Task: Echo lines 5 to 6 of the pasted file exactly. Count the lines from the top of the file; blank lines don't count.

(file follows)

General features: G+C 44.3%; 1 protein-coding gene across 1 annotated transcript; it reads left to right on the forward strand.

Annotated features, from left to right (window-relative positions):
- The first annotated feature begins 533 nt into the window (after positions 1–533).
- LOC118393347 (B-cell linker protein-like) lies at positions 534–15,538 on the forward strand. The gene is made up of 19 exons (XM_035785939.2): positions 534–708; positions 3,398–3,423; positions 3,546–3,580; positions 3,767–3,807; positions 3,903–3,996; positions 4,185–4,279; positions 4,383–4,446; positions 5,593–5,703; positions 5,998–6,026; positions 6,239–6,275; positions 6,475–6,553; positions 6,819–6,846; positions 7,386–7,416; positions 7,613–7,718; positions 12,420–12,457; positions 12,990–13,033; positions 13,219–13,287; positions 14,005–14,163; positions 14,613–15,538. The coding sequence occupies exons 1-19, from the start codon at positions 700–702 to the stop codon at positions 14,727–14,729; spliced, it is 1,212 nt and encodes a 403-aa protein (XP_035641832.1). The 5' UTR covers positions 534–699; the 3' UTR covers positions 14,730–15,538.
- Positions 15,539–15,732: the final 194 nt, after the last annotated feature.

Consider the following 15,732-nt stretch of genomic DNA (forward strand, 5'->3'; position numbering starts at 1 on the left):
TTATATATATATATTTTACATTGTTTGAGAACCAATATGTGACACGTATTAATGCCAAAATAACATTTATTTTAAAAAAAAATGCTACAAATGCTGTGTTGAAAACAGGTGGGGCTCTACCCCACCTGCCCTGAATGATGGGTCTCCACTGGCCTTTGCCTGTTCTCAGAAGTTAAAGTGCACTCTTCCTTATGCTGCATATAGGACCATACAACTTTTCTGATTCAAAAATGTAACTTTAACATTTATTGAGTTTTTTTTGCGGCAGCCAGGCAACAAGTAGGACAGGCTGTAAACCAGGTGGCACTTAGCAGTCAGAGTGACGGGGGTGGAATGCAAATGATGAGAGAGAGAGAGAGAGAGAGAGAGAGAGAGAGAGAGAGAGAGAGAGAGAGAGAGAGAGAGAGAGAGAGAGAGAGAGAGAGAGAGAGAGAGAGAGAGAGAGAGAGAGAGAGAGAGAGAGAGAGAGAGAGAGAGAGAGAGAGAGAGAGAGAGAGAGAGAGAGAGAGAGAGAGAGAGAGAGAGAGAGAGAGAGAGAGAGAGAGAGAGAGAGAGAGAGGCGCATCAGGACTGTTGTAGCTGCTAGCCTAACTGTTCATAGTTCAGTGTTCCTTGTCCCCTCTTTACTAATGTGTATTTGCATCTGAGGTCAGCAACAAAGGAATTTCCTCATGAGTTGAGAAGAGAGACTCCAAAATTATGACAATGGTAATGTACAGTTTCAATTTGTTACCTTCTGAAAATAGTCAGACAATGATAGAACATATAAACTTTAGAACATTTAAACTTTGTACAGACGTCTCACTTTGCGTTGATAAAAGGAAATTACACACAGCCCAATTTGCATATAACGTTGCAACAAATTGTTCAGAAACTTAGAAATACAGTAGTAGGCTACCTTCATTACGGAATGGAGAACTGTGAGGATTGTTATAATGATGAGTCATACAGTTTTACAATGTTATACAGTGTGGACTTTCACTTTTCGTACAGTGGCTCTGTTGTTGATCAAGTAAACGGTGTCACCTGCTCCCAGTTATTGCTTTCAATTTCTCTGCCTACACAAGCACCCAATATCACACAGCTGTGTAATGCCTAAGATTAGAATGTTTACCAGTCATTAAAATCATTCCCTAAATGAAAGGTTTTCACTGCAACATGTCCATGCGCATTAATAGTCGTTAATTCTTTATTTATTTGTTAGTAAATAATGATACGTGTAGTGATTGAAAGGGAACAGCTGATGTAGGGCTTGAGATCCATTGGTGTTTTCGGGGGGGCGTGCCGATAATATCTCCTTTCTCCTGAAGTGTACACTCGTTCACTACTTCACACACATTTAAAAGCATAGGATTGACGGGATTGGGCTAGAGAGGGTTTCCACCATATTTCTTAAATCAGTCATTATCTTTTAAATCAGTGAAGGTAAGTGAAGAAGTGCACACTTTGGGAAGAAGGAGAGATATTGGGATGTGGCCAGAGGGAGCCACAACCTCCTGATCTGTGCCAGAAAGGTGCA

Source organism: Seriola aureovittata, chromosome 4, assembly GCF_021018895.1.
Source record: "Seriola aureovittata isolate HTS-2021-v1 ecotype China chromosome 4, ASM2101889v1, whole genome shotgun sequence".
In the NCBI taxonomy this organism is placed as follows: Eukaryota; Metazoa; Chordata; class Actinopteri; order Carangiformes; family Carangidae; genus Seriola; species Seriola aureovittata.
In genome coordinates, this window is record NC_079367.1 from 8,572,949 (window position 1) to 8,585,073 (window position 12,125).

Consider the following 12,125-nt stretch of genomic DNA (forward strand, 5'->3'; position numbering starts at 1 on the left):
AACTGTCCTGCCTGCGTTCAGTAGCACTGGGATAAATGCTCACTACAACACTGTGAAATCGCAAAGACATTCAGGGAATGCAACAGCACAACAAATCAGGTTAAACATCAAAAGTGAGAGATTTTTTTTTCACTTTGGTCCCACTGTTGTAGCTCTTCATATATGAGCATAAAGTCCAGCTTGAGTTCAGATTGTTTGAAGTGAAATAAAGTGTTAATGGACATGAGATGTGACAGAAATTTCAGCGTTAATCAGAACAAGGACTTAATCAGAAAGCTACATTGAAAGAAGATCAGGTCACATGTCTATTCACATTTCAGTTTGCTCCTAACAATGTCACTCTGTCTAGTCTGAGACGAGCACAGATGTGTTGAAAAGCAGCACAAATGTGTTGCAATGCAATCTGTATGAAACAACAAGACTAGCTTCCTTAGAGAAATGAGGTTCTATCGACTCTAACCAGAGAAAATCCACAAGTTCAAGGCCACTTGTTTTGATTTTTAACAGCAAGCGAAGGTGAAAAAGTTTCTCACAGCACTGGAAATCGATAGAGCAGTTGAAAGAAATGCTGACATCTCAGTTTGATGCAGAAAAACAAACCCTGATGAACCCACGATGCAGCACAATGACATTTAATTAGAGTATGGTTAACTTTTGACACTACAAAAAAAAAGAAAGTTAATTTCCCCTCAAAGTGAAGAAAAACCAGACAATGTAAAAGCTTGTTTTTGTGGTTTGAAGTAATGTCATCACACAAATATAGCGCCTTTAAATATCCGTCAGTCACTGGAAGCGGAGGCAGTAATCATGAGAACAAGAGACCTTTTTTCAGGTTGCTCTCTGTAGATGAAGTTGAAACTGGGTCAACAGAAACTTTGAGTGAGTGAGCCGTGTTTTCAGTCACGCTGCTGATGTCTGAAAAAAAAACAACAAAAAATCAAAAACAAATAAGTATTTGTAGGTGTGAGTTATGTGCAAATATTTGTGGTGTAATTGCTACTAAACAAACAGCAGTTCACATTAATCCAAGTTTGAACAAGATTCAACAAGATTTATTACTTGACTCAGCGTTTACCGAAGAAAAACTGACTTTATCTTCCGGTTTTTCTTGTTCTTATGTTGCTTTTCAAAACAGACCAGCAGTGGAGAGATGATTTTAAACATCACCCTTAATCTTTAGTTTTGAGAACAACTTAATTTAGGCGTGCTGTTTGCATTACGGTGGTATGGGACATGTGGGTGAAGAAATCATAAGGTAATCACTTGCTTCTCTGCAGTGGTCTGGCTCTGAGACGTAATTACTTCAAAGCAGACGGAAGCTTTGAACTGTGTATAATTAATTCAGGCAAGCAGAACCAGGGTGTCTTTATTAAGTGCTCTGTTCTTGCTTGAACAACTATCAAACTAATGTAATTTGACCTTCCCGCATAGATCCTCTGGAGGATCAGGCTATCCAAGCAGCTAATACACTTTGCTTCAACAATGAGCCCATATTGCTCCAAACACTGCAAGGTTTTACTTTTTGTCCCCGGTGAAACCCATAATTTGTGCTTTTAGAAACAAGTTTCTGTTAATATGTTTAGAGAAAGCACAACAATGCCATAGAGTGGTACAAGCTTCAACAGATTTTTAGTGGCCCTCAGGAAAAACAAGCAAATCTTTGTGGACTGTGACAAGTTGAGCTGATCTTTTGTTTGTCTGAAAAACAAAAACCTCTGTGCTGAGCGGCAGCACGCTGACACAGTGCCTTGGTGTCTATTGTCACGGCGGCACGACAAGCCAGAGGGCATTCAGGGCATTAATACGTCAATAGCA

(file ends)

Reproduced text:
- Positions 15,539–15,732: the final 194 nt, after the last annotated feature.

Consider the following 15,732-nt stretch of genomic DNA (forward strand, 5'->3'; position numbering starts at 1 on the left):